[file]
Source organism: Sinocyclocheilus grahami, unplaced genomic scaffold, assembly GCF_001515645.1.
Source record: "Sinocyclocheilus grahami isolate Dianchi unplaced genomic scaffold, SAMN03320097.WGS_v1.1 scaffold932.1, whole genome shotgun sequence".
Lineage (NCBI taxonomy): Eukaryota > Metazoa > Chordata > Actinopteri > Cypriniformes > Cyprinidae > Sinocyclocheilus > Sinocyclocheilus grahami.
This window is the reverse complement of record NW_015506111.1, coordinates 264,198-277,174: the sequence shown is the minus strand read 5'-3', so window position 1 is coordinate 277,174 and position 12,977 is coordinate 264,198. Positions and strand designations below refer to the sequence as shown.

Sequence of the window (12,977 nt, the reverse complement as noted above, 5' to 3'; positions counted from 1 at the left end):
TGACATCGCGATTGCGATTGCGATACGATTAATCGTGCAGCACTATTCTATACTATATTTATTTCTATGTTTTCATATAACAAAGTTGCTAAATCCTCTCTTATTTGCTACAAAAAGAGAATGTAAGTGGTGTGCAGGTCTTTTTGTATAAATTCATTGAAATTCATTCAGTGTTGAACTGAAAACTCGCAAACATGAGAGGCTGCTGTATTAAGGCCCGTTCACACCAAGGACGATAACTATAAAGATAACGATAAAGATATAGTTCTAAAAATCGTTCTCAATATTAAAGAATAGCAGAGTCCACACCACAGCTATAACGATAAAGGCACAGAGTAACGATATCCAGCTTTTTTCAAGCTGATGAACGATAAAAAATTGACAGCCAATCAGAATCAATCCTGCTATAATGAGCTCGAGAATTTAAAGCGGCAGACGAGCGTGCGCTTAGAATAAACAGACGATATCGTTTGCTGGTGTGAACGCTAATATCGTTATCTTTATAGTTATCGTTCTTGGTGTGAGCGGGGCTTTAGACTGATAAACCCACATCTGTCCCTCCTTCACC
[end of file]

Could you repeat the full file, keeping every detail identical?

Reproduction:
Source organism: Sinocyclocheilus grahami, unplaced genomic scaffold, assembly GCF_001515645.1.
Source record: "Sinocyclocheilus grahami isolate Dianchi unplaced genomic scaffold, SAMN03320097.WGS_v1.1 scaffold932.1, whole genome shotgun sequence".
Lineage (NCBI taxonomy): Eukaryota > Metazoa > Chordata > Actinopteri > Cypriniformes > Cyprinidae > Sinocyclocheilus > Sinocyclocheilus grahami.
This window is the reverse complement of record NW_015506111.1, coordinates 264,198-277,174: the sequence shown is the minus strand read 5'-3', so window position 1 is coordinate 277,174 and position 12,977 is coordinate 264,198. Positions and strand designations below refer to the sequence as shown.

Sequence of the window (12,977 nt, the reverse complement as noted above, 5' to 3'; positions counted from 1 at the left end):
TGACATCGCGATTGCGATTGCGATACGATTAATCGTGCAGCACTATTCTATACTATATTTATTTCTATGTTTTCATATAACAAAGTTGCTAAATCCTCTCTTATTTGCTACAAAAAGAGAATGTAAGTGGTGTGCAGGTCTTTTTGTATAAATTCATTGAAATTCATTCAGTGTTGAACTGAAAACTCGCAAACATGAGAGGCTGCTGTATTAAGGCCCGTTCACACCAAGGACGATAACTATAAAGATAACGATAAAGATATAGTTCTAAAAATCGTTCTCAATATTAAAGAATAGCAGAGTCCACACCACAGCTATAACGATAAAGGCACAGAGTAACGATATCCAGCTTTTTTCAAGCTGATGAACGATAAAAAATTGACAGCCAATCAGAATCAATCCTGCTATAATGAGCTCGAGAATTTAAAGCGGCAGACGAGCGTGCGCTTAGAATAAACAGACGATATCGTTTGCTGGTGTGAACGCTAATATCGTTATCTTTATAGTTATCGTTCTTGGTGTGAGCGGGGCTTTAGACTGATAAACCCACATCTGTCCCTCCTTCACC